It wasn't until the summer of 1982 that he felt confident that he had broken the back of inflation, Mr. Volcker said. The inflation rate dropped to around 3% by the end of his first four-year term as Fed chairman.
President Ronald Reagan nominated Mr. Volcker to a second term in 1983, but also added board members who clashed with the chairman and briefly outvoted him on one occasion to support a rate cut -- a rare rebuke.
In his 2018 memoir, "Keeping At It," Mr. Volcker described how White House Chief of Staff James A. Baker III, with President Reagan watching silently, ordered the Fed chairman not to raise interest rates before the 1984 election.
Mr. Volcker, who wasn't planning to lift rates anyway, didn't tell colleagues or lawmakers about the episode. Mr. Baker has said he didn't recall that.
In 1987 Mr. Reagan tapped Alan Greenspan to succeed Mr. Volcker.
After his Fed career, Mr. Volcker became chairman of Wolfensohn & Co., a New York investment bank, retiring after its merger with Bankers Trust.
In retirement he was tapped repeatedly for high-profile international positions. In the late 1990s he headed a committee investigating dormant accounts and other assets in Swiss banks that belonged to Holocaust victims. From 2000 to 2005 he chaired the International Accounting Standards Committee, developing global accounting practices. In 2004, United Nations Secretary General Kofi Annan tapped him to chair an independent panel investigating corruption allegations in the U.N.'s Iraqi oil-for-food program.
In his early 80s, he regained influence at the White House. President Barack Obama courted Mr. Volcker early in his 2008 presidential campaign. Mr. Volcker offered occasional advice and then a key endorsement in January 2008 ahead of the Democratic primaries, providing credibility for Mr. Obama. After the election, Mr. Obama named Mr. Volcker chairman of the President's Economic Recovery Advisory Board, a panel of executives.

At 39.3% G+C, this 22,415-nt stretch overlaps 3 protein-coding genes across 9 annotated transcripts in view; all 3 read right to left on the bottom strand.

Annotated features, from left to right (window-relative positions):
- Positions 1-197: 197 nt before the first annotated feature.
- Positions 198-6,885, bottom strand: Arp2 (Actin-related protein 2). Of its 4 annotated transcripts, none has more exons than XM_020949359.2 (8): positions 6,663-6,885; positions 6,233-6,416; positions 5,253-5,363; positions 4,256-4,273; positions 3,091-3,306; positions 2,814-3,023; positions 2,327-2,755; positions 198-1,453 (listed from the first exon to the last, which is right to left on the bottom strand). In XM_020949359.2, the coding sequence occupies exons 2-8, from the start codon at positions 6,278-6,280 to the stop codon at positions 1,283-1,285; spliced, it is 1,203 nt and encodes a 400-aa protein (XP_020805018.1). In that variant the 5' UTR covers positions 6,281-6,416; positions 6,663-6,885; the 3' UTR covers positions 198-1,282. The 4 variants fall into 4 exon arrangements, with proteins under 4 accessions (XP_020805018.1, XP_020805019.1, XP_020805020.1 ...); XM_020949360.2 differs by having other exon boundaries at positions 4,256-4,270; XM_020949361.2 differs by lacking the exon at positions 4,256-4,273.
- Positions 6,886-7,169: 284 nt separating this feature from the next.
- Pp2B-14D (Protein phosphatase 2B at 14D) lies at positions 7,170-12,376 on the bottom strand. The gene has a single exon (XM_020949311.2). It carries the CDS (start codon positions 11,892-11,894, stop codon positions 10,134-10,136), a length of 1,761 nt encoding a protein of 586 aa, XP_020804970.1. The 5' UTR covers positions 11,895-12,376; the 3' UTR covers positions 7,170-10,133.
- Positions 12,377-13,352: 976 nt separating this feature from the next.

Mr. Volcker was seen as a little-used adviser -- but the avid fly-fisherman indicated he wasn't bothered.
"How they use me is up to them," Mr. Volcker told the Journal in 2009. "I'm conflicted about wanting to go fishing and being responsive...I might get busier than I want to be."
But his role became clearer over time. After the fall 2008 financial crisis, Mr. Volcker became a leading proponent of breaking up large banks and banning commercial banks from higher-risk activities, such as proprietary trading.
His ideas became the foundation of Mr. Obama's plan -- called the Volcker Rule -- to bar big banks from hedge-fund-like speculative trading activities. The rule remains crucial in the eyes of Mr. Volcker.
Unshackling the banks to allow them to have proprietary trading accounts would ultimately "screw the customers," Mr. Volcker told the Journal. "Banks are not supposed to do that crap."
The strongest bulwark against the risk of any future crisis continues to be maintaining prudent regulations, he said.
"It's very hard to mind the store," Mr. Volcker said. "And my answer to the great concern about another financial crisis is you'd better have good, tough regulation. Of course, as soon as things are going better, people try to tear down the regulation."
Mr. Volcker's first wife died in 1998. He married his assistant, Anke Dening, in November 2009..
--Daniel Kruger contributed to this article.
(END) Dow Jones Newswires
December 09, 2019 09:56 ET (14:56 GMT)